Earlier this week, Tim Bray wrote a blog post entitled On Linking where he pointed out that it has become quite common place for him to link to the Wikipedia entry for a subject even if there is an official site. He also realizes this is a problem when he writes
Why Not Wikipedia? ·
But this makes me nervous.
I feel like I’m breaking the rules; being able to link to original
content, without benefit of intermediaries, is one of the things that defines
the Web. More practically, when I and a lot of other people start linking to
Wikipedia by default, we boost its search-engine mojo and
thus drive a positive-feedback loop, to some extent
creating a single point of failure;
another of the things that the Web isn’t supposed to have.
I’d be astonished if the Wikipedia suddenly went away. But I wouldn’t be
very surprised if it went off the rails somehow:
Commercial rapacity, legal issues,
or (especially) bad community dynamics, we’ve seen that happen to a whole
bunch of once-wonderful Internet resources. If and when it did, all those
Wikipedia links I’ve used (396 so far, starting in June 2004) become part of
a big problem.
As if on cue, a little bit of hubbub broke out on the Web after Rick Jellife blogged that he'd been approached by Microsoft to help keep some articles about its technology neutral. Lots of folks in the press have jumped all over this and called it an attempt by Microsoft to "astroturf" Wikipedia from the usual suspects on Slashdot to more mainstream news sources like USA Today.
Let's dig a little deeper into the issue and look at the facts as opposed to the sensational headlines. Mike Arrington over at TechCrunch has a good collection of links to the relevant online occurences in his post entitled Battleground Wikipedia which contains the following excerpts
Doug Mahugh at Microsoft freely admitted to doing this in a comment to a Slashdot article on the matter. According to another source, a Microsoft spokesperson also chimed in,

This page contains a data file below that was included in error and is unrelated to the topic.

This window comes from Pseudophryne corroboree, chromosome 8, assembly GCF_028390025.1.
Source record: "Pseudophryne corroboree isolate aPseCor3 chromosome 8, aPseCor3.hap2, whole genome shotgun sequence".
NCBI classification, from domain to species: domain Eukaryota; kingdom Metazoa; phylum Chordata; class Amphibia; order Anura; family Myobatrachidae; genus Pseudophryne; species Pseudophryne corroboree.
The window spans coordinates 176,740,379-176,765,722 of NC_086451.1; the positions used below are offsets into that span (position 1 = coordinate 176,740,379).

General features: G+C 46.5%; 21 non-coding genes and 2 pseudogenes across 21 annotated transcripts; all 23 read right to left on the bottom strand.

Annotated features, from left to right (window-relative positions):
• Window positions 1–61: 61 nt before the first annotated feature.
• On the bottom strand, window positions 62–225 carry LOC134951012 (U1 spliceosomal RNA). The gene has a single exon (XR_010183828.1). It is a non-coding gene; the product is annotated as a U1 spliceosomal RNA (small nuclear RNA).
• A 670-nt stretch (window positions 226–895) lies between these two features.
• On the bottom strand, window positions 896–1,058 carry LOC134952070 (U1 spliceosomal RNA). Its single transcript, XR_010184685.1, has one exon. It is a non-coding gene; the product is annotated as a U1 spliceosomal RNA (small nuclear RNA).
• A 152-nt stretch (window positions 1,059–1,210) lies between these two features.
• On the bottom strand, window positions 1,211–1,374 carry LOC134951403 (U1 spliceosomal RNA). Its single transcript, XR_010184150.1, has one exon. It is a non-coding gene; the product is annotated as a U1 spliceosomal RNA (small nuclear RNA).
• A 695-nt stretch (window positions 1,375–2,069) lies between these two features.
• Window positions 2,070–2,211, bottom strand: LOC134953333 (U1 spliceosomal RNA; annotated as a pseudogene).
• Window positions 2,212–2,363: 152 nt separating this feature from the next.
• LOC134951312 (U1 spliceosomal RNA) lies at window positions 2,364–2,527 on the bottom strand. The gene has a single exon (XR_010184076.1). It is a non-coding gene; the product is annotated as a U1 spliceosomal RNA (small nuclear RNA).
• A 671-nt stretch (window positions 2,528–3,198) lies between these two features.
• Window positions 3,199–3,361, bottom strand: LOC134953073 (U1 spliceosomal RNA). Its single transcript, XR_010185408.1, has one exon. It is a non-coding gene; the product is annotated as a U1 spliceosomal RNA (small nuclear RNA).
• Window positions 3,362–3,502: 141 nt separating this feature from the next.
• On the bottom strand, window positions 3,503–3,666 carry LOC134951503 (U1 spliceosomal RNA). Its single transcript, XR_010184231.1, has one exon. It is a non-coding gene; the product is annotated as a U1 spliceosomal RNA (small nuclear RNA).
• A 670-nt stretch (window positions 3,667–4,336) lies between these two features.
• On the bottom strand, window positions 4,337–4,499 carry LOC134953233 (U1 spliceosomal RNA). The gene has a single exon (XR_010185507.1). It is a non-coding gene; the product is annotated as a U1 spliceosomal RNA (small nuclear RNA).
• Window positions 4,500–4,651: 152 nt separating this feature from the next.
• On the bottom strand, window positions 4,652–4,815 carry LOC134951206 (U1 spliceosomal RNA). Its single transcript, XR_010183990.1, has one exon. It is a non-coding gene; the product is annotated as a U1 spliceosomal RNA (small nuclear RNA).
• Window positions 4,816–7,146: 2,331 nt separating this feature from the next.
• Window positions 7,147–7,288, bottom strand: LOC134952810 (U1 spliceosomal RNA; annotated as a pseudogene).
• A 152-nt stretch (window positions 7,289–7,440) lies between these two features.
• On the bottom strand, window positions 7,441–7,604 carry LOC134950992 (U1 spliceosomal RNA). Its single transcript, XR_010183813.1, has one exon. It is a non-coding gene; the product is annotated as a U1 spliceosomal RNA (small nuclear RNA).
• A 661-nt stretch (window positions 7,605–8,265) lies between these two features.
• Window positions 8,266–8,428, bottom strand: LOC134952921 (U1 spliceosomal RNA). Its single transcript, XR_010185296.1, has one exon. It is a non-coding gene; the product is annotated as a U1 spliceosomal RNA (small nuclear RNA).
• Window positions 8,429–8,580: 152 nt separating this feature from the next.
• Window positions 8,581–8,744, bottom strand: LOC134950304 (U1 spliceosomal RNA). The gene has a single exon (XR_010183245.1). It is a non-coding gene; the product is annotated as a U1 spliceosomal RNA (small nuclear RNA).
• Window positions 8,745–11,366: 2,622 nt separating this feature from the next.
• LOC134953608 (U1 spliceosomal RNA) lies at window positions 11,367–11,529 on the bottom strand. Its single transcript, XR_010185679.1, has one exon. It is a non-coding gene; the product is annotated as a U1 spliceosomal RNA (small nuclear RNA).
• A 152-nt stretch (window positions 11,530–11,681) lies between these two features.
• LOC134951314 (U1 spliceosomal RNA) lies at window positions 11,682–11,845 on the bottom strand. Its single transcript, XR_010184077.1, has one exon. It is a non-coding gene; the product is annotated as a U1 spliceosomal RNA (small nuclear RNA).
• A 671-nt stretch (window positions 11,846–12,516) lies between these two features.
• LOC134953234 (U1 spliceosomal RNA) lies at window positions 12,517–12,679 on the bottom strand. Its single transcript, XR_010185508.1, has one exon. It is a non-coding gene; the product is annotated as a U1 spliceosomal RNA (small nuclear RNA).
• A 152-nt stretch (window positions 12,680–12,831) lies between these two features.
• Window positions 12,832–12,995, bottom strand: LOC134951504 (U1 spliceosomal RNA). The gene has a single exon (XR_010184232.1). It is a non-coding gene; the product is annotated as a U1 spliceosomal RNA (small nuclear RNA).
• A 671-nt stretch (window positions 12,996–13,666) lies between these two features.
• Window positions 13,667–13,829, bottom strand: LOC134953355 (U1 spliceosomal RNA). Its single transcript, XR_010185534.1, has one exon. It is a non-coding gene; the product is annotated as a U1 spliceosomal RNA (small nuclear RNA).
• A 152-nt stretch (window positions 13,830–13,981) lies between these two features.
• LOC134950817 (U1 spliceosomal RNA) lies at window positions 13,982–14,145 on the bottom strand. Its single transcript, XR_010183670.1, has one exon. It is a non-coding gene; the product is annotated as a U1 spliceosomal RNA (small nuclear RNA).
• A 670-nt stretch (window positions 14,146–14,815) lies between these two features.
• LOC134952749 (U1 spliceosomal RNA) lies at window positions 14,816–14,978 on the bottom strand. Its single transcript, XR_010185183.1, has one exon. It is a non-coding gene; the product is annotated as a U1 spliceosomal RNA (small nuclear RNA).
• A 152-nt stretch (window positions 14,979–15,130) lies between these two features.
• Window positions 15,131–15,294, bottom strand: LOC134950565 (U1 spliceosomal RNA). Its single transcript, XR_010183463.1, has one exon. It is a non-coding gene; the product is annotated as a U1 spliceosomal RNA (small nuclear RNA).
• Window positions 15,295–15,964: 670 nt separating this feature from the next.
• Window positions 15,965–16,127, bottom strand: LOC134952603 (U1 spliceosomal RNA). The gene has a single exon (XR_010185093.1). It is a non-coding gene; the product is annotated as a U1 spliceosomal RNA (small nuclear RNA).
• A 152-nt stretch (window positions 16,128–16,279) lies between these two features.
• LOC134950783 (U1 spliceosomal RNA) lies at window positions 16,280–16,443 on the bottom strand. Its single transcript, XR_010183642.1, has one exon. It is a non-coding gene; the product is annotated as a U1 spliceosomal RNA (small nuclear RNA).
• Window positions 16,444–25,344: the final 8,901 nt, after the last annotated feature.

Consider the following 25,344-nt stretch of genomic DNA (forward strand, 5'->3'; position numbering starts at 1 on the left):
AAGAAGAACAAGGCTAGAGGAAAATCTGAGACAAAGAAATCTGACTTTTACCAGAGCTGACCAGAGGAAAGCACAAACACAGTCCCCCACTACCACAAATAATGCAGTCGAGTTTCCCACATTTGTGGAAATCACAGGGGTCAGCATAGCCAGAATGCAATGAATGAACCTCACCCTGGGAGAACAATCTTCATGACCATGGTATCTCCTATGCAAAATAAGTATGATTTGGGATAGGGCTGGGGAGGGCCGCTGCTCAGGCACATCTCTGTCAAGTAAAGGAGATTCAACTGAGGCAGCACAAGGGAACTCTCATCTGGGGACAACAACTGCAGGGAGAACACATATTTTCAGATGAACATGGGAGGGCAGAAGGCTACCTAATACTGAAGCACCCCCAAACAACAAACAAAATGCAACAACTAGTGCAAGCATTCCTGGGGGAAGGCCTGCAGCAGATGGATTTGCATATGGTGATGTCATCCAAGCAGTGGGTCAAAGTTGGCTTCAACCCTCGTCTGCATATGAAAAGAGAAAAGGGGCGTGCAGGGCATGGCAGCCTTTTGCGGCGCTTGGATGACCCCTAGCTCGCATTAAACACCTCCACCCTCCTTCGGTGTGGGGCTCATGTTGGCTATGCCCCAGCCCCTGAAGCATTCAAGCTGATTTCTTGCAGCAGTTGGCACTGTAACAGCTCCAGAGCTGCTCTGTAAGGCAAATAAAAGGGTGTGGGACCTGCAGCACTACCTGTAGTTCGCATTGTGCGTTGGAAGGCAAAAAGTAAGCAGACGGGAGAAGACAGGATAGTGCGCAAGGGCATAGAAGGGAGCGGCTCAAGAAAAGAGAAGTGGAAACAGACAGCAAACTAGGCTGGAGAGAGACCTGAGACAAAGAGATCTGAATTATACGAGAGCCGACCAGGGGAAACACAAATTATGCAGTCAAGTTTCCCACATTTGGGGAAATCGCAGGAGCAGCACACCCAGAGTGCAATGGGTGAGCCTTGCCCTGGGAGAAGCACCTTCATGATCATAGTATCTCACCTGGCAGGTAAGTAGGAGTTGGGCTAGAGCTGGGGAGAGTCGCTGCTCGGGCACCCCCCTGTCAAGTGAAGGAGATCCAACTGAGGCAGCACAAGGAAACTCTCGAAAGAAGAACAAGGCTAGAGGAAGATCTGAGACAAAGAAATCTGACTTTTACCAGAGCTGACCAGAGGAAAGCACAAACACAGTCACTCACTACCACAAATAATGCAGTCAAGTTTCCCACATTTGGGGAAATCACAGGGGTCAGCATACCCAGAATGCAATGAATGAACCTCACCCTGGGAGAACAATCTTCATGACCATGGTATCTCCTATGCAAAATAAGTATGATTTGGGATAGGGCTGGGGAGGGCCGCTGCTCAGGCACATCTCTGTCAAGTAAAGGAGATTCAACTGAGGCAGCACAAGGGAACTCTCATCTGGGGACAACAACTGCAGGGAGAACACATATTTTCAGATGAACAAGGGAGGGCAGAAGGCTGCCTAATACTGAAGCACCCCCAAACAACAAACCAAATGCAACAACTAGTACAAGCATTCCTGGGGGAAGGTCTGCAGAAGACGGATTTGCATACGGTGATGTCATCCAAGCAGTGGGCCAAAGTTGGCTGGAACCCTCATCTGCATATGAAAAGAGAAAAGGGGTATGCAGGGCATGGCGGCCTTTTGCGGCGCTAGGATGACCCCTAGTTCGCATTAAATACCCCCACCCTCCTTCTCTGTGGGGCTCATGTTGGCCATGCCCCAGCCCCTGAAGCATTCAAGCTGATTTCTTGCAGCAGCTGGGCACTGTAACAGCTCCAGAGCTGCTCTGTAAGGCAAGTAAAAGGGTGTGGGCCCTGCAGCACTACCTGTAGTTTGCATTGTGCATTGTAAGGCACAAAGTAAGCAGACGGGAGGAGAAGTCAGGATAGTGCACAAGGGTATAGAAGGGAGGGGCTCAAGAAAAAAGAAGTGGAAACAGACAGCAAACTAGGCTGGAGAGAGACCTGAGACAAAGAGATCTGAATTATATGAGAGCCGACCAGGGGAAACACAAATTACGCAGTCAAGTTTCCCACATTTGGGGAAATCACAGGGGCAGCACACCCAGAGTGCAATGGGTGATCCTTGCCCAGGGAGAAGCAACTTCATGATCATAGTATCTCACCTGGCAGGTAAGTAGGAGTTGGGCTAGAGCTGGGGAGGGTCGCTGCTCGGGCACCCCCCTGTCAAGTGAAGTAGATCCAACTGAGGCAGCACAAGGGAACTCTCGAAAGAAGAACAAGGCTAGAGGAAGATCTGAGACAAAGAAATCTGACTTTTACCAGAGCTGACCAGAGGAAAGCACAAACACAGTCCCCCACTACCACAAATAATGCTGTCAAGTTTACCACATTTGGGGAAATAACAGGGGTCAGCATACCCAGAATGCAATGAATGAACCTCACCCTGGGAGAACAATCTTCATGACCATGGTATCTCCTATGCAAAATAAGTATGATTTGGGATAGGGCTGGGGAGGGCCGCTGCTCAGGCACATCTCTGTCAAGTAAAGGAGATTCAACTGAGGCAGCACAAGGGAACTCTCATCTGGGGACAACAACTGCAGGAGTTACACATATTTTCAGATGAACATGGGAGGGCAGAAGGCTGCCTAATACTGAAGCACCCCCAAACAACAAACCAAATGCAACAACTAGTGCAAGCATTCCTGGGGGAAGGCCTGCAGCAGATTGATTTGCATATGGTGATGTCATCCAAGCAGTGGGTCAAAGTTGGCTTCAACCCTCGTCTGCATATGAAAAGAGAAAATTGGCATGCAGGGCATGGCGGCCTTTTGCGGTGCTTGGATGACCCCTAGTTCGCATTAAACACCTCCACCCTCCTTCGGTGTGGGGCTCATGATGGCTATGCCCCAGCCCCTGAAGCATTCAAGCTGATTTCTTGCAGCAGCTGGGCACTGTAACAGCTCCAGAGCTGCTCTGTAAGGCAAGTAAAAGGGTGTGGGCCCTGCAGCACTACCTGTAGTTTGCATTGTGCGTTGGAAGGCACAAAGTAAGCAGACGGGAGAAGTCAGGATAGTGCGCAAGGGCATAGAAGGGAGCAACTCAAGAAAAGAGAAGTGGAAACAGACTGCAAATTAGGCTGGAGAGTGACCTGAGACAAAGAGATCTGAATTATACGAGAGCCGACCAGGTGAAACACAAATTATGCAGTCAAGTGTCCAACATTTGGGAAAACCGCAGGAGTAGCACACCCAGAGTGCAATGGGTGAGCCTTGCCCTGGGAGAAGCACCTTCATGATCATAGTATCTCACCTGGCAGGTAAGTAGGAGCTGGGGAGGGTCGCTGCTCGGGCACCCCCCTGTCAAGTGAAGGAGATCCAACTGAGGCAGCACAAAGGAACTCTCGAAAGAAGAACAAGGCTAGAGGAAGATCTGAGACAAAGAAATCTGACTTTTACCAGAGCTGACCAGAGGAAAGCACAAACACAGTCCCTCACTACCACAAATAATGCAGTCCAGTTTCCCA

saying that they believed the article were heavily written by people at
IBM, a rival standard supporter, and that Microsoft had gotten nowhere
flagging mistakes to Wikipedia’s volunteer editors. However, the discussion area of the Wikipedia page in question does not show any Microsoft involvement.
Microsoft clearly didn’t feel comfortable making direct changes to
article about their technology, and frankly they can’t really be blamed
for that. Editing an article about yourself is considered a conflict of interest by many in the Wikipedia community, and people are routinely trashed for doing so.
In the words of Deep Jive Interests “if you’re going to astroturf [Wikipedia], do it right!”
I'm trying to figure out how we go from Microsoft having problems flagging mistakes to Wikipedia editors and trying to get the relevant entry updated while not violating Wikipedia's conflict of interest rules to Microsoft is trying to astroturf Wikipedia.
Given that the Wikipedia entry is the first or second result on Google searches for "ooxml" and Office Open XML yet has contained misinformation and outright fabrications about the technology, shouldn't Microsoft be trying to get the article corrected while staying within the rules of Wikipedia?
As an experiment I've updated the Wikipedia entry for TechCrunch with a mention of some of the claims about Mike Arrington's conflicts of interest on the site and references to negative blog posts but no link to his side of the story. TechCrunch is big enough for Mike not to care about this but what should be his course of action? According to Jimmy Wales and the pundits it seems (i) he can't edit the entry himself nor (ii) can he solicit others to do so. Instead he needs to write a white paper about his position on conflicts of AND then link to it from the talkback page for his entry.Yeah, I'm sure that's going to get read as much as the Wikipedia entry.
It's sad that if Microsoft had just done what other companies do and had a bunch of employees policing its brand on Wikipedia (see the Forbes article Shillipedia), this would never have made the news. It's unfortunate that this is the reward Microsoft gets for being transparent and open instead of taking the low road.